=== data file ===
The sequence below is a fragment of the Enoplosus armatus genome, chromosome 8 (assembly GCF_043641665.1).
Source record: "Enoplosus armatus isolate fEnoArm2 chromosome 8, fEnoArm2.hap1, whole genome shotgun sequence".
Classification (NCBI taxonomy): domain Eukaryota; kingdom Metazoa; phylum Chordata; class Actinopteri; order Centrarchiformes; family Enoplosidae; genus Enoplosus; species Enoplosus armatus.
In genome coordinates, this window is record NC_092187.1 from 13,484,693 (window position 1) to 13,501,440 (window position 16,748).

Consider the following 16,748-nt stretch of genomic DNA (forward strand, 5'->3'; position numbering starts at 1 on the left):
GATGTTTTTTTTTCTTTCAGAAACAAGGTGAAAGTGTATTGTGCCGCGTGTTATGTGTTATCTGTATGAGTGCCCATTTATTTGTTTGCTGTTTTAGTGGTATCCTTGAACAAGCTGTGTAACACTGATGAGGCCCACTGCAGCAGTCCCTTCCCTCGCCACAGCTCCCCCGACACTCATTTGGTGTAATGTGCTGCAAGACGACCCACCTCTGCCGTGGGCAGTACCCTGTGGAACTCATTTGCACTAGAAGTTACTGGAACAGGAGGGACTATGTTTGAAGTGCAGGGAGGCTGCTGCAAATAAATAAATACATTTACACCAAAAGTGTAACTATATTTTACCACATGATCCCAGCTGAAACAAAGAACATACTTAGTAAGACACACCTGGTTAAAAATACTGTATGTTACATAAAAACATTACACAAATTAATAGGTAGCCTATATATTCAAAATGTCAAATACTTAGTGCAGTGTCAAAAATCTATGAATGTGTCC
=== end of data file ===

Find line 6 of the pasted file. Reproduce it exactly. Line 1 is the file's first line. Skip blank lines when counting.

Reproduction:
GATGTTTTTTTTTCTTTCAGAAACAAGGTGAAAGTGTATTGTGCCGCGTGTTATGTGTTATCTGTATGAGTGCCCATTTATTTGTTTGCTGTTTTAGTGGTATCCTTGAACAAGCTGTGTAACACTGATGAGGCCCACTGCAGCAGTCCCTTCCCTCGCCACAGCTCCCCCGACACTCATTTGGTGTAATGTGCTGCAAGACGACCCACCTCTGCCGTGGGCAGTACCCTGTGGAACTCATTTGCACTAGAAGTTACTGGAACAGGAGGGACTATGTTTGAAGTGCAGGGAGGCTGCTGCAAATAAATAAATACATTTACACCAAAAGTGTAACTATATTTTACCACATGATCCCAGCTGAAACAAAGAACATACTTAGTAAGACACACCTGGTTAAAAATACTGTATGTTACATAAAAACATTACACAAATTAATAGGTAGCCTATATATTCAAAATGTCAAATACTTAGTGCAGTGTCAAAAATCTATGAATGTGTCC